Therefore, a simple elastic material has a non-conservative structure and the stress can not be derived from a scaled potential elastic function. In this sense, materials that are conservative are called hyperelastic.
These elastic materials are those that have a constitutive equation independent of finite stress measurements except in the linear case.
The models of hypoelastic materials are different from the models of hyperelastic materials or simple elastic materials since, except in particular circumstances, they can not be derived from a deformation energy density (FDED) function.
A hypoelastic material can be rigorously defined as one that is modeled using a constitutive equation that satisfies these two criteria:
- The tensioning tensioner or To the time T Depends only on the order in which the body has occupied its past configurations, but not in the period in which these past configurations were crossed.
As a special case, this criterion includes a simple elastic material, in which the current voltage depends only on the current configuration rather than the history of the past configurations.
- There is a tensor function with value G so that or G ( or , L ) in which or Is the lapse of the tensor tension of the material and L Be the spatial velocity gradient tensor.
These materials are also called Green elastic materials. They are a type of constitutive equation for ideally elastic materials for which the relationship between stress is derived from a function of strain energy density. These materials are a special case of simple elastic materials.
For many materials, linear elastic models do not correctly describe the observed behavior of the material.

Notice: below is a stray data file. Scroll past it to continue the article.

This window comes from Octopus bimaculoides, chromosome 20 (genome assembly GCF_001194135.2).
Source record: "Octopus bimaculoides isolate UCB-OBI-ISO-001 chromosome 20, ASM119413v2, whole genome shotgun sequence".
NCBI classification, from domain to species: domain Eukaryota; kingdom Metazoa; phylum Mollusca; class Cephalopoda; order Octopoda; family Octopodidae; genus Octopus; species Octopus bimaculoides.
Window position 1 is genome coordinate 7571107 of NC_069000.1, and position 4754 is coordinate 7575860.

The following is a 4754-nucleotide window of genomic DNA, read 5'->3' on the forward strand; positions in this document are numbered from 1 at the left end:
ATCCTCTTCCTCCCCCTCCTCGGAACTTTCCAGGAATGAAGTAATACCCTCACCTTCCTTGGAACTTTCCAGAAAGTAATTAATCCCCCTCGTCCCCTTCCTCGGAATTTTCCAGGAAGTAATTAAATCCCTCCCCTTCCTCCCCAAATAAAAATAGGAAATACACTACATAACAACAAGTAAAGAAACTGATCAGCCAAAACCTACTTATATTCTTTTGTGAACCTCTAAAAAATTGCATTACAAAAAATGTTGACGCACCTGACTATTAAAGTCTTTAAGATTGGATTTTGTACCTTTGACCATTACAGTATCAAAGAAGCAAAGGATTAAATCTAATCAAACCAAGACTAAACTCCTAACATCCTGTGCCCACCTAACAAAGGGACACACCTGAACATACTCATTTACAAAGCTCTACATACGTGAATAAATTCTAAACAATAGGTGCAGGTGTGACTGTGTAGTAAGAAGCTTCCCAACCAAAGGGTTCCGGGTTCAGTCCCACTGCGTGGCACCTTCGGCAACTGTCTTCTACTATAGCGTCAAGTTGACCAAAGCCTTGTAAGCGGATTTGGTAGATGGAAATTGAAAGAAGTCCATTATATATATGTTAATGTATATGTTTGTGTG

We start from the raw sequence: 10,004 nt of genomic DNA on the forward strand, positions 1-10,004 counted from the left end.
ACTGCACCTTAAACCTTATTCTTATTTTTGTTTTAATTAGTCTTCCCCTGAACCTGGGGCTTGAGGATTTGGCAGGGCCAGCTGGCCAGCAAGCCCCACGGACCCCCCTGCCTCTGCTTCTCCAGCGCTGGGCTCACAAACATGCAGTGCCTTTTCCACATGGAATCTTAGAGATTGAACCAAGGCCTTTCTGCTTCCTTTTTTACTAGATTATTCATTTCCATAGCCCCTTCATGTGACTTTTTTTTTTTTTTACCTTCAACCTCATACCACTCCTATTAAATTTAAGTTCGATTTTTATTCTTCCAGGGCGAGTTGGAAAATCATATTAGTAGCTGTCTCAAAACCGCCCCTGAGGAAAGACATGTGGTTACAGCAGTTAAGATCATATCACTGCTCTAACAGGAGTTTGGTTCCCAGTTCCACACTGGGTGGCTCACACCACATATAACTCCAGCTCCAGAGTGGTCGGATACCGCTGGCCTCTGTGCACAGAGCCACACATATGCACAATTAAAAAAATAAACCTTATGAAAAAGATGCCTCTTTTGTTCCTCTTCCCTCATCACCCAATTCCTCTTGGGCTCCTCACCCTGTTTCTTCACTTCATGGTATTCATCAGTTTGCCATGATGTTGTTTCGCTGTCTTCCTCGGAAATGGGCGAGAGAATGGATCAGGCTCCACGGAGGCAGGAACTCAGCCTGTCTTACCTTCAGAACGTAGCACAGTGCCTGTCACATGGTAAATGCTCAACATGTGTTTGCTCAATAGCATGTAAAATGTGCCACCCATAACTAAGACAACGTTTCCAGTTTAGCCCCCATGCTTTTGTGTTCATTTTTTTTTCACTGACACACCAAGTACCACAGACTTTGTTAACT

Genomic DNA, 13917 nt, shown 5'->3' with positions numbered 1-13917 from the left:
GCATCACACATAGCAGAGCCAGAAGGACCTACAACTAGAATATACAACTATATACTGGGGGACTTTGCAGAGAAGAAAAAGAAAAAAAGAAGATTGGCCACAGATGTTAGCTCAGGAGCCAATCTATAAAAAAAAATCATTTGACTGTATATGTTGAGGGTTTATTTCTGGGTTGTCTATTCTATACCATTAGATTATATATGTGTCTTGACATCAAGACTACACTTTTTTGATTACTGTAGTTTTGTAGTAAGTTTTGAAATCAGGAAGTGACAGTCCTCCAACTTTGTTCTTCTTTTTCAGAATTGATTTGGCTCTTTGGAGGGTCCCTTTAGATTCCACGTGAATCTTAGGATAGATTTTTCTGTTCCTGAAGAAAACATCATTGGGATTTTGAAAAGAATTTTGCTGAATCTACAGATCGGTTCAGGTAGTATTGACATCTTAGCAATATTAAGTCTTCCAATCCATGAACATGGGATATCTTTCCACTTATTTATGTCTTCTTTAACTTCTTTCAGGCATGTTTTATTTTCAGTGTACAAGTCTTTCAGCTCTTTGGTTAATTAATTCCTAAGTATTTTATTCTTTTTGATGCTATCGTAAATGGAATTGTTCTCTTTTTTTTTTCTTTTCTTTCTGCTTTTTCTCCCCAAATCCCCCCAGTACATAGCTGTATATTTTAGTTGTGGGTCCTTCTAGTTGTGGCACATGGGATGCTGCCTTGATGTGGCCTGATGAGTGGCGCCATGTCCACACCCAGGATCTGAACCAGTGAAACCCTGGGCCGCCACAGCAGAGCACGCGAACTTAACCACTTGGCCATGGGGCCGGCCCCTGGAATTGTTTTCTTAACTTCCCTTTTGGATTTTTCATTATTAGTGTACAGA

The most common example of this kind of material is rubber, whose stress-strain relationship can be defined as non-linear, elastic, isotropic, incomprehensible and generally independent of its stress ratio.
Hyperelasticity provides a way of modeling the stress-tension behavior of such materials.
The behavior of empty and vulcanized elastomers often conform to the hyperelastic ideal. Full elastomers, polymer foams and biological tissues are also modeled with hyperelastic idealization in mind.
The models of hyperelastic materials are regularly used to represent a behavior of great deformation in the materials.
They are usually used to model mechanical behaviors and empty and full elastomers.
Examples of elastic materials
1- Natural gum
2- Spandex or lycra
Butyl Rubber (GDP)
6- Ethylene-propylene rubber (EPR)
8- Styrene-butadiene rubber (SBR)
11- Rubber Epichlorohydrin
14- Isoprene Rubber
16- Nitrile Rubber
17- Vinyl stretch
18- Thermoplastic elastomer
19- Silicone rubber
20- Ethylene-propylene-diene rubber (EPDM)
21- Ethylvinylacetate (EVA or foamy gum)
22- Halogenated butyl rubbers (CIIR, BIIR)
- Types of elastic materials. Retrieved from leaf.tv.
- Cauchy elastic material. Retrieved from wikipedia.org.
- Elastic materials examples (2017) Recovered from quora.com.
- How to choose an hyperelastic material (2017) Retrieved from simscale.com
- Hyperlestic material. Retrieved from wikipedia.org.